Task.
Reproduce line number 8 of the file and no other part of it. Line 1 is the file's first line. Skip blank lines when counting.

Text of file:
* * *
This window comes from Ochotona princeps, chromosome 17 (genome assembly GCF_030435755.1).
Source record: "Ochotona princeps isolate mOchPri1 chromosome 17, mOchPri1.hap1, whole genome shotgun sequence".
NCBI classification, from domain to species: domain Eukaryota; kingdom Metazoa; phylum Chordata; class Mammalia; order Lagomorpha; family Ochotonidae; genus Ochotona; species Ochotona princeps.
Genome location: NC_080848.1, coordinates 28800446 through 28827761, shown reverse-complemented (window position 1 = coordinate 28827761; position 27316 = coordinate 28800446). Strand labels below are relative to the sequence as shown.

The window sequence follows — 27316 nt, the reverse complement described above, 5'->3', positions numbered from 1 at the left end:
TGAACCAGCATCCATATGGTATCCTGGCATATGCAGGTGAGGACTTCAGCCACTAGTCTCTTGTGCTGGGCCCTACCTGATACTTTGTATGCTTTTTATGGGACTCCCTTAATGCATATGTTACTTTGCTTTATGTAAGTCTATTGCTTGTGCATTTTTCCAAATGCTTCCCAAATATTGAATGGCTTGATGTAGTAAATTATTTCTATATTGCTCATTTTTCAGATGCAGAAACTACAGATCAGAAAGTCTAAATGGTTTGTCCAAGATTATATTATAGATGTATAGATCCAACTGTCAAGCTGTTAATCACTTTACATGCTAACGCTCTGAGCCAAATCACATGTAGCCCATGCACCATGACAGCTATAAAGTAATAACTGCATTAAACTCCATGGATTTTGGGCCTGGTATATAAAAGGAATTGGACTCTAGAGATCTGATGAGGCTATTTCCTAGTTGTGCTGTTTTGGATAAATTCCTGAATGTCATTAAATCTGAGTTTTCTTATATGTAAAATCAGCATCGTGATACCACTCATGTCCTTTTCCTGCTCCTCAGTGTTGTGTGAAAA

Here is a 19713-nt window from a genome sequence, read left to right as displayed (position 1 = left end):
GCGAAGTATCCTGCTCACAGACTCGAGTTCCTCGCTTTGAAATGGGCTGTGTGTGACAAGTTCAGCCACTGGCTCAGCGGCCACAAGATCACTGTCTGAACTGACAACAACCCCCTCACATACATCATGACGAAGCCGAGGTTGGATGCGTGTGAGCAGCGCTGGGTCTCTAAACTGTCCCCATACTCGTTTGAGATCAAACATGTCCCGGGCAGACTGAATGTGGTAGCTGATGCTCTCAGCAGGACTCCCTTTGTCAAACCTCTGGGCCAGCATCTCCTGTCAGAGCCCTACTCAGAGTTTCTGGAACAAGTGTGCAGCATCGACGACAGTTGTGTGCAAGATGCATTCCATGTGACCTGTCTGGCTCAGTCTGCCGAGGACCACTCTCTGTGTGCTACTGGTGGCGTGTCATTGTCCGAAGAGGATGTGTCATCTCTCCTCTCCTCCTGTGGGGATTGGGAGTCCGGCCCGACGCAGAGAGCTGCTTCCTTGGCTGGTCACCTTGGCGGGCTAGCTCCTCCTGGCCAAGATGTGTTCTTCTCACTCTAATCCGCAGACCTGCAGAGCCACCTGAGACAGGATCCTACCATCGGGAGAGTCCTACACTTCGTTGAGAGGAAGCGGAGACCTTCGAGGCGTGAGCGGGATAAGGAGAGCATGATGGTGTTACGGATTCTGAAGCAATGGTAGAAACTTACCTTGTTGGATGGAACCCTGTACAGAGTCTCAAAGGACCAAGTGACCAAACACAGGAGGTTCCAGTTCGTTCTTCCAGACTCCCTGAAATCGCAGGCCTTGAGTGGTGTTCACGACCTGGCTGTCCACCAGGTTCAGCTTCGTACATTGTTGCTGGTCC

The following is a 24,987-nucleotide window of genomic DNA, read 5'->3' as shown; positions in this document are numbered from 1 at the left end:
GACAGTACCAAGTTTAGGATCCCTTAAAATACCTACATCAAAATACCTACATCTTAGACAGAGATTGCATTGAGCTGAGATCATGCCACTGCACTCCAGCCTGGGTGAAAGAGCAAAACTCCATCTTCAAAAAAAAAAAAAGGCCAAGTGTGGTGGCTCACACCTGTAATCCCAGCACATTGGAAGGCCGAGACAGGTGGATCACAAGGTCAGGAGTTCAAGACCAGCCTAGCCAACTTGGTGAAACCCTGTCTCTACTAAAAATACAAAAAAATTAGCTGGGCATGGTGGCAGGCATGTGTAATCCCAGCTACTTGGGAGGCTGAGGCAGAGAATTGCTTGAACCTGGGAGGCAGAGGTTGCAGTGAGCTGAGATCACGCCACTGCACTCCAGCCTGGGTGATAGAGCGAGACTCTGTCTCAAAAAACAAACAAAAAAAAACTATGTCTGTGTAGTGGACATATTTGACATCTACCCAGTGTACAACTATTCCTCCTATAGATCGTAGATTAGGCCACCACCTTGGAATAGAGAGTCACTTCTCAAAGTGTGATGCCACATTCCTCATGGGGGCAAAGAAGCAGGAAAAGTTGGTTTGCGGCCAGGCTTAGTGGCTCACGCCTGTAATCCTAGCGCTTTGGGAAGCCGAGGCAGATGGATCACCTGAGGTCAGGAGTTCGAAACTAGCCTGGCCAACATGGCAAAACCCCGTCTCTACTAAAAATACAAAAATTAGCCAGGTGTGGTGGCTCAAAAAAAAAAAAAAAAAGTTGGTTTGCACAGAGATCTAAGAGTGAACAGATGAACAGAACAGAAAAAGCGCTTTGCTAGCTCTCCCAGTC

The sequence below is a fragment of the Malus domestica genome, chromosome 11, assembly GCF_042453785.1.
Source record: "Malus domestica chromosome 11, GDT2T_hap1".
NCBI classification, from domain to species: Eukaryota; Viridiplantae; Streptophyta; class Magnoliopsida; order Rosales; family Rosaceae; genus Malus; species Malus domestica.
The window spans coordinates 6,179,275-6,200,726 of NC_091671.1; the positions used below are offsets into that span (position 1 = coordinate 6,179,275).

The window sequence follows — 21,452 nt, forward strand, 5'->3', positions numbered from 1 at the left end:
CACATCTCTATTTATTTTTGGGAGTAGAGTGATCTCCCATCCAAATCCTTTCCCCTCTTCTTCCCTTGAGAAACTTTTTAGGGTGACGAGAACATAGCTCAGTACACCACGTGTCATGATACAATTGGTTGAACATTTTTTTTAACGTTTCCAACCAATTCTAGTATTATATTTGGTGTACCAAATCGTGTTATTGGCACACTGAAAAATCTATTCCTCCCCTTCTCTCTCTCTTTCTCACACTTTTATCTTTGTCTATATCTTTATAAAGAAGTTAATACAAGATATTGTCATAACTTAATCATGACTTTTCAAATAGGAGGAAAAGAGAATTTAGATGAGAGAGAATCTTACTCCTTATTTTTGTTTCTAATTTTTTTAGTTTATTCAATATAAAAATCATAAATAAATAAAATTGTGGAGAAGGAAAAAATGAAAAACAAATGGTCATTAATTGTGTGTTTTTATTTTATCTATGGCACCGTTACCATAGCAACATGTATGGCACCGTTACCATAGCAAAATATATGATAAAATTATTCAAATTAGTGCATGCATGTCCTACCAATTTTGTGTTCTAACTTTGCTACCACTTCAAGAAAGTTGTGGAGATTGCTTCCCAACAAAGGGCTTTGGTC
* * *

GCGAAGTATCCTGCTCACAGACTCGAGTTCCTCGCTTTGAAATGGGCTGTGTGTGACAAGTTCAGCCACTGGCTCAGCGGCCACAAGATCACTGTCTGAACTGACAACAACCCCCTCACATACATCATGACGAAGCCGAGGTTGGATGCGTGTGAGCAGCGCTGGGTCTCTAAACTGTCCCCATACTCGTTTGAGATCAAACATGTCCCGGGCAGACTGAATGTGGTAGCTGATGCTCTCAGCAGGACTCCCTTTGTCAAACCTCTGGGCCAGCATCTCCTGTCAGAGCCCTACTCAGAGTTTCTGGAACAAGTGTGCAGCATCGACGACAGTTGTGTGCAAGATGCATTCCATGTGACCTGTCTGGCTCAGTCTGCCGAGGACCACTCTCTGTGTGCTACTGGTGGCGTGTCATTGTCCGAAGAGGATGTGTCATCTCTCCTCTCCTCCTGTGGGGATTGGGAGTCCGGCCCGACGCAGAGAGCTGCTTCCTTGGCTGGTCACCTTGGCGGGCTAGCTCCTCCTGGCCAAGATGTGTTCTTCTCACTCTAATCCGCAGACCTGCAGAGCCACCTGAGACAGGATCCTACCATCGGGAGAGTCCTACACTTCGTTGAGAGGAAGCGGAGACCTTCGAGGCGTGAGCGGGATAAGGAGAGCATGATGGTGTTACGGATTCTGAAGCAATGGTAGAAACTTACCTTGTTGGATGGAACCCTGTACAGAGTCTCAAAGGACCAAGTGACCAAACACAGGAGGTTCCAGTTCGTTCTTCCAGACTCCCTGAAATCGCAGGCCTTGAGTGGTGTTCACGACCTGGCTGTCCACCAGGTTCAGCTTCGTACATTGTTGCTGGTCC